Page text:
Y2K Fears Will Chain Many To Their Desks

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In spite of all the "happy face" spin, it's obvious that no one REALLY knows what's going to happen:

"Y2K fears will chain many to their desks"



USA Today

Traffic lights fail, elevators grind to a halt, power outages drape cities in darkness  all potential fallout from next New Year's computer glitches.

Worries about the Year 2000 threat, which could cause widespread computer failures, are prompting many employers to warn workers that vacations around New Year's Eve 1999 might be canceled.

For about 3,000 workers at Denver Health, a county health care system, that means no vacations from Dec. 29, 1999, through Jan. 31, 2000, because of the Y2K threat.

It's not going to sink in until August, spokeswoman Stephanie Denning said. Then I'm sure there'll be lots of grumbling.

Western Union, with locations around the world, will have employees at all management levels working. The company is considering renting blocs of hotel rooms for some who might work overnight.

At Indianapolis Power and Light, all of the roughly 2,000 employees have been told they can't take vacation in December 1999 or January 2000.

I've been telling all my friends where I'll be having my New Year's celebration, Marni Lemons said at the utility. I'll be on duty.

Nurses, factory foremen, bank supervisors, police officers, utility workers, parts suppliers and a host of others are realizing that the worries about the Y2K bug will affect them  even when it comes to taking time off.

Half of respondents in a survey think the Y2K issue will negatively affect them at work. That's based on an online poll of 1,700 visitors to the Everything 2000 Web site, a chronicle of issues related to the new year and Y2K. And almost 20 percent already know they'll have company restrictions on vacation.

Word is already out among city employees in Denver that essential personnel could see vacations canceled. The mayor issued an executive order to that effect, even though efforts have been under way since 1996 to correct Y2K problems. City workers will be standing by if traffic lights fail, elevators get stuck, automatic doors slam shut, or other mishaps occur.

We're going to be on full alert, mayoral spokesman Andrew Hudson said.

How employees will be affected depends on how spooked individual employers are by Y2K issues. The Year 2000 computer bug arises from computer codes that can't comprehend dates beyond 1999.

Doomsayers fear the worst. Failures could strike medical equipment, automated tellers, traffic signals, 911 systems, financial transactions, power systems and more.

The hope is that companies and governments, scrambling to make system changes, are successful, problems are minor, and the kinks work themselves out. But faced with the unknown, employers are marshaling their troops.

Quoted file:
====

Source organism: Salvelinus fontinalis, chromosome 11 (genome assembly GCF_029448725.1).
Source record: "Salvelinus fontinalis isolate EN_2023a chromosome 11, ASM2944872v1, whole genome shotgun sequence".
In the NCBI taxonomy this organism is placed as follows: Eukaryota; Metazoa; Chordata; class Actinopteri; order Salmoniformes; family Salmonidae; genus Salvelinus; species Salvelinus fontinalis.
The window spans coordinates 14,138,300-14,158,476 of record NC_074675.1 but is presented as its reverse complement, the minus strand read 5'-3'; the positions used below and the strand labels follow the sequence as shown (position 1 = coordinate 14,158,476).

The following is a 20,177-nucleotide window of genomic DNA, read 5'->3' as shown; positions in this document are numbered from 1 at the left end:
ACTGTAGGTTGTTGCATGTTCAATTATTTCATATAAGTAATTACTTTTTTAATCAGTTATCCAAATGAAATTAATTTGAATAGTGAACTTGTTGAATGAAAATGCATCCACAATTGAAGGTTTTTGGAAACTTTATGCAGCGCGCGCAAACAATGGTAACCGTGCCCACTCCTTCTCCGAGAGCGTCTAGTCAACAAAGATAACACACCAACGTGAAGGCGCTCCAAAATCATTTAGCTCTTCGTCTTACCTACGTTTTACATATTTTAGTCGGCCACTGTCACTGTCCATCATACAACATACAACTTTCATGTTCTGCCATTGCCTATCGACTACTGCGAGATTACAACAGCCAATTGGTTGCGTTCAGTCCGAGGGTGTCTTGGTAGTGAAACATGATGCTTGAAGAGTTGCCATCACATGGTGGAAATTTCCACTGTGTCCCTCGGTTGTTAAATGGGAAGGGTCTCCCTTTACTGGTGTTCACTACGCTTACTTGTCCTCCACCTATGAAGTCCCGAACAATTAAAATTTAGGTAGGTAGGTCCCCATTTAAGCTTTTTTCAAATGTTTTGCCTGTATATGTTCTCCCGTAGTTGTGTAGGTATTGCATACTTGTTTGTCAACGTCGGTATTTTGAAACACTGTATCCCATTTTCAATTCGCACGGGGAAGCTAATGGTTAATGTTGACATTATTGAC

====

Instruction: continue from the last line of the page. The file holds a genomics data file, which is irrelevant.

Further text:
Banc One is making plans. Wells Fargo will have staffers at the ready.

And some hotel chains are planning early for guests looking to work instead of party. The Millenium Hilton in New York is offering a Millennium Bug package  complete with coffee, aspirin and pen and paper in case of computer meltdowns  for those on Wall Street or at the nearby World Trade Center stuck working around New Year's Eve.

Other examples:

 Hundreds of employees for the Federal Reserve have gotten the word from supervisors that they may spend New Year's in the office.

Managers, regulators, computer experts and public affairs officers all are affected.

We don't know exactly who will be here, but everybody's been put on alert that they could be working that weekend, spokeswoman Rose Pianalto said. Everybody knows they could be putting in a lot of overtime.

 Ford Motor Co. is identifying those employees who will have to be in place. We will have some folks on standby and some people in the plants on standby, spokesman George Surdu said.

 At General Motors, contingency teams will be ready in case of trouble. That may include alternative suppliers as well as employees in manufacturing, production, engineering and technology.

We'll have SWAT teams ready, spokesman John Ahearne said. If something occurs in a factory, they're there to be sure things are working.

And those employees in the office might find that work is no party. The International Facility Management Association (IFMA), in an alert released this month, warns that many employees should prepare for potential mishaps, such as ringing fire alarms and malfunctioning heating units.

It even suggested that employers consider installing chemical toilets in case utilities shut down and providing brown-bag lunches if food service operations fail.

But those likely to put up with the most headaches will be employees with technology skills.

At MarketSwitch, a Herndon, Va.-based maker of financial services software, employees will be ringing in the new year at their desks.

We'll make sure we have absolute coverage, said Drew Eginton, president and chief executive officer. I'll be sitting in the same chair I am now. A lot of people will be very, very eager to see New Year's over.


-- Gayla Dunbar (privacy@please.com), January 31, 1999


I assume some of the people that are to be "chained to their desks" have already started making preparations. How many of these folks do not plan to be near their job on Jan 1/2000? If the days leading up to Christmas are filled with very bad news, some of the key players to fix problems may by AWOL.

-- Rick Reilly (rreilly@home.com), January 31, 1999.

Rick -

good point. In fact even if there aren't any major disasters prior to the roll over I would expect a large number of corporate and governmental organizations to discover that many of their employees do NOT place as much value on their job as they do on their family members.

Funny how that works, isn't it?


-- Arlin H. Adams (ahadams@ix.netcom.com), January 31, 1999.